Sunday, May 16, 2010

Our poor mothers and others


The two good things about being freaked out over finances while also living in a mean, mean age pockmarked by war and poverty is that you may suddenly know niceness when you see it, and you may see the potential for poverty being a virtue.

Two things happened recently that served as smelling salts to my disheartened self. The first, a nice guy died. The second, my mother came for a visit.

Be nice. We demand that of our children. When they ask why there are wars, we explain to them that it’s because some people aren’t nice and that these mean people are fighting over money and power.

Saturday, May 15, 2010

The stuff hyphens are made of


Upon the very moment we are deposited from the super-comfy womb of our mothers into this super-freaky world, we are handed a hyphen.

Dutifully preceded by the year of our birth, our hyphen – our life – will eventually smash head-on — bam! — with the year of our death. And no matter how much it fancies itself an em dash, no matter how disproportionate it is to its huge responsibility, a hyphen is a puny piece of punctuation.

Which brings us to the movie "Space Chimps."

Two weeks ago, on a Friday, my wife (1965-) and I (1968-) asked our son (2002-) what he did in school that day.

"We watched 'Space Chimps,'" he said.

Hmm. Couldn't his educators bend a little and allow the students to amuse themselves with something super fun like mathematics?

Anyway, I had to travel to D.C. last week on business, and wishing to make the best use of his hyphen, I pulled my boy out of school for two days and took him with me. I promised him we’d go to the Air and Space Museum. We rode the Amtrak out of Hudson. He was psyched.

Which brings us to Able, the female rhesus monkey, who, along with Miss Baker, a squirrel monkey, became the first living thing to return to Earth after traveling in space.

So get this: Did you know Able has been preserved for posterity? Me neither! Did you know she's the star of a popular exhibit at the Air and Space Museum? Me neither! And, hey, did you know Able looks like Ham III, the star in "Space Chimps"? To prove it, check this out:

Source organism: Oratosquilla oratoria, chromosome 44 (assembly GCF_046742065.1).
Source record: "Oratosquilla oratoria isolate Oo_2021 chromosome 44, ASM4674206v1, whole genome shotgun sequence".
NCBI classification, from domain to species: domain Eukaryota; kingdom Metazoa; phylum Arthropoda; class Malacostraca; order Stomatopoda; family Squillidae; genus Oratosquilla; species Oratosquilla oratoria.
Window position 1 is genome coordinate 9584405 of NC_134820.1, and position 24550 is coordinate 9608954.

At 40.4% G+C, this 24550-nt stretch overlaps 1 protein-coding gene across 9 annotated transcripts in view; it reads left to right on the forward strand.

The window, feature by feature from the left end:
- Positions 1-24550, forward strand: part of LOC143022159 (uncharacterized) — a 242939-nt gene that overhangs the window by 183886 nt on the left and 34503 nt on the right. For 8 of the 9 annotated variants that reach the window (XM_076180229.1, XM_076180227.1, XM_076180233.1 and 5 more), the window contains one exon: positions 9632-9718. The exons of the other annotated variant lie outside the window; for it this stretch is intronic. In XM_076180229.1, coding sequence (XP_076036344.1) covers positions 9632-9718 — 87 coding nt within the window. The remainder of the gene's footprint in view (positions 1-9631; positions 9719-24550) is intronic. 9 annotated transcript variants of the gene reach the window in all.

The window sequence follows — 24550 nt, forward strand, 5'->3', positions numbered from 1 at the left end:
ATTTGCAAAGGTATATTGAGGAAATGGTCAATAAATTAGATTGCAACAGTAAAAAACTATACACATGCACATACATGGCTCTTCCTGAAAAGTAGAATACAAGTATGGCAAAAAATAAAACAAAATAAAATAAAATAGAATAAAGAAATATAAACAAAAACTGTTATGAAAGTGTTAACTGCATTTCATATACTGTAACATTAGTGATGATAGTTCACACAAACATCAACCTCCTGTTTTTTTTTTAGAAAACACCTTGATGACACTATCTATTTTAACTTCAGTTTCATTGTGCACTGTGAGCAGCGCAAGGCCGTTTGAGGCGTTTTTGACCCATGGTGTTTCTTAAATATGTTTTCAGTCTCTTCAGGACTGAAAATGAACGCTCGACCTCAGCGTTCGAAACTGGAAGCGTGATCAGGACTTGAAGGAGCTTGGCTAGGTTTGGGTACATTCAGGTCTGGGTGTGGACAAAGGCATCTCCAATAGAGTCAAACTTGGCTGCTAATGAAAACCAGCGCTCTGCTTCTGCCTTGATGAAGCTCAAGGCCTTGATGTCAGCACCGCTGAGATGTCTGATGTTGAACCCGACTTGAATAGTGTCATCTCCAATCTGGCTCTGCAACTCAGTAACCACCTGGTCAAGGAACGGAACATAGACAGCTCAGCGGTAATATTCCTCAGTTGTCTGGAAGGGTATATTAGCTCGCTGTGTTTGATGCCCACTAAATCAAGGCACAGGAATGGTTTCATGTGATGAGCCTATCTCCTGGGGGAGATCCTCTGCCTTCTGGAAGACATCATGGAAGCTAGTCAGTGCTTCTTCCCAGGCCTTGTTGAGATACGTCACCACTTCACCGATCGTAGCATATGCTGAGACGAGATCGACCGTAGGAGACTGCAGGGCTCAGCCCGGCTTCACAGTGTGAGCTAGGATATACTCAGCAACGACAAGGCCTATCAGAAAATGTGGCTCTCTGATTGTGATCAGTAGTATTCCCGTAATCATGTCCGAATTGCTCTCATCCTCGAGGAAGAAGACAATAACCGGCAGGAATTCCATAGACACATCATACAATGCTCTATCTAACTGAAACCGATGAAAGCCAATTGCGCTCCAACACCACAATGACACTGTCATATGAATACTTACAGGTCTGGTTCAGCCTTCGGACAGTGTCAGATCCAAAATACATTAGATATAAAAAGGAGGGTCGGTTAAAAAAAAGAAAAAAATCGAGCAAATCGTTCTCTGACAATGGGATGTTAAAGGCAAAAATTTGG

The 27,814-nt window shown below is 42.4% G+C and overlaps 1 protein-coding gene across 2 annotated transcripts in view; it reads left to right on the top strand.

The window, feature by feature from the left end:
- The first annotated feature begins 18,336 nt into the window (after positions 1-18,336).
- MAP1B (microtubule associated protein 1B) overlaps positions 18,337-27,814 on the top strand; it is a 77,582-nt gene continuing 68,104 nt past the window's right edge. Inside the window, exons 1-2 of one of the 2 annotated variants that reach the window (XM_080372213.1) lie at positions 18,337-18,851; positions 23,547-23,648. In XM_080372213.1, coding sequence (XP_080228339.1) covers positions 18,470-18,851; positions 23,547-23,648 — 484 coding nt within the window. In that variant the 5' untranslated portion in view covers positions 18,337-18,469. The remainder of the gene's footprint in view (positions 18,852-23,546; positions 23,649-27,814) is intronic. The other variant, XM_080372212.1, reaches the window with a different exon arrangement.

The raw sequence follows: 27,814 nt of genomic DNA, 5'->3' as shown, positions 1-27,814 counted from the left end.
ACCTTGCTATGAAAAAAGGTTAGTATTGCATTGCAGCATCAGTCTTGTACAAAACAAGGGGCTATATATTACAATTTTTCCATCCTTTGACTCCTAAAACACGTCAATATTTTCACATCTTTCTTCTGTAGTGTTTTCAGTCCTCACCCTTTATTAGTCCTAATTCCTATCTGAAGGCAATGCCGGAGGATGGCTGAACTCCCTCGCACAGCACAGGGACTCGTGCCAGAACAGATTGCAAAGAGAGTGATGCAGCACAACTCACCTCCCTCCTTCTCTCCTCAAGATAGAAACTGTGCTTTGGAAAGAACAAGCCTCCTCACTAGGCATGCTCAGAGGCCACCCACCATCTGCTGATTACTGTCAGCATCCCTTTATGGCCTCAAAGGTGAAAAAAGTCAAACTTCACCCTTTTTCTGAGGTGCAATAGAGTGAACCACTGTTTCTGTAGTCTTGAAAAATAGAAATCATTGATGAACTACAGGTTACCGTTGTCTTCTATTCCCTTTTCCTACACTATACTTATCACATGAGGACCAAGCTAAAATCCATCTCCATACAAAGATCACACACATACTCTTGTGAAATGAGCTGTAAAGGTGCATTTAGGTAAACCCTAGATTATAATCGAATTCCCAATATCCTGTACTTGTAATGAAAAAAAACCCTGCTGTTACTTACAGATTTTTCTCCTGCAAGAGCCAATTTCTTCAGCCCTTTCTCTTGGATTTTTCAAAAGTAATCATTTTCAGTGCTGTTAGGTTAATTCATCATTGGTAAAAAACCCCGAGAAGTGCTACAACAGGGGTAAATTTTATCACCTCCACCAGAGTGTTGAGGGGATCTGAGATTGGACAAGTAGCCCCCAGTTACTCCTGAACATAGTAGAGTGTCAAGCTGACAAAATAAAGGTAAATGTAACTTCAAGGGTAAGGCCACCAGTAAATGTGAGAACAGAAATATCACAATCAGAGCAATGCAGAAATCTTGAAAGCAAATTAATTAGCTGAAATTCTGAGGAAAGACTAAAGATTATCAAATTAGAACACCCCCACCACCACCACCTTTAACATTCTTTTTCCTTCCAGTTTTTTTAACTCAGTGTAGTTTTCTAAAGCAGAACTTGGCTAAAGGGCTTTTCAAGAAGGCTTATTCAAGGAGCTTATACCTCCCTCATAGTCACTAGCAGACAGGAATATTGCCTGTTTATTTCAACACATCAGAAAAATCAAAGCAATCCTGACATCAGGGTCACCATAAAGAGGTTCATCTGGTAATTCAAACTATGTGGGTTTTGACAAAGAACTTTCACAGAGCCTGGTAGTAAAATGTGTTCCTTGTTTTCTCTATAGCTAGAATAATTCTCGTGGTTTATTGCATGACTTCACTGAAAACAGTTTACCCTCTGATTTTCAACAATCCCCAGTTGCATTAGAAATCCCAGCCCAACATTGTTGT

"Hey Dad," my boy said, "Able looks like Ham III from 'Space Chimps."

So there you go. Please don’t push and shove. There’s enough irony here for everyone.

Which brings us to the United States of America (1776-).

With our train leaving in two hours, my boy and I stepped out onto the great, green swath known as the National Mall, pulling our travel bag in the direction of Union Station. The Mall, of course, is lined with the grand buildings of the Smithsonian Institute. They sit stone-faced like old men leaning forward, waiting to see what happens next in the great hyphen of humanity.

It dawned on me, from 50 miles up – an altitude explored by Able – the National Mall must, itself, resemble a giant hyphen, born atArlington, dead at the U.S. Capitol. Bam! But gloomy editorializing isn’t what a father can justifiably inflict upon his son on a fun, mutinous trip inspired by “Space Chimps.” Besides, this whole adventure was about to leave a permanent mark on our hyphens.

In Union Station, we passed a homeless man slouched against a wall. His gaze seemed to ricochet against the world and back into the ellipsis of itself. He looked haunted. We don’t see faces like that where we live. We spoke with him. We gave him money. I can’t call it an act of charity. It was more an effort to push back at the horror that can hijack a hyphen.

Still rattled, we boarded the train. “Always give to people who are in need,” I told my boy. “It’s a requirement. Plus, kindness always comes back to you.” He nodded. He understood.

Which brings us to our dead car battery.

Our train thump-thumped back into Hudson at 2-something in the morning. In deference to a world asleep, we walked as if on padded paws to our pickup. We discovered the battery was dead. We did the only thing you can do in such circumstance. We walked.

Soon, we saw a young guy walking an old bulldog. We called to him.

“Sorry, but do you happen to have a car nearby?” I asked. “We’re stuck. We need to charge our battery.”

“Oh, man,” he said, sympathetically.

Five minutes later we rendezvoused at our pick-up, he in an old Volvo. We got the truck up and running. We shook hands. His name is Chris (I think). He runs Solid Tree, a coffee roasting company at the train station.

“See?” I told my boy on the ride home. “That man at Union Station needed help, and we gave it. Then we needed help, and we got it. That’s the way it works.” (And really, that’s the way it works.)

Which brings us back to the hyphen (1455-). Whoops! Not the punctuation mark itself, but rather the Great Hyphen of History. It began with the Big Bang (14 billion BC-) into which we’ve been pointing jet-propelled spacecraft with a trajectory so astounding as to intersect the horizontal plane of history. And when you intersect a horizontal plane, it conveniently (for the sake of my argument) resembles an addition sign.

So on the smaller scale, a hyphen (our lives) need not be a puny piece of punctuation (or worse, merely air and space). It has the potential to be addition sign created by the propulsion of kindness, something exponentially bigger than its part.

In the long run, it turns out my boy’s teacher wasn’t in the wrong. My boy has learned the most important lesson of mathematics in a roundabout way by means of “Space Chimps.”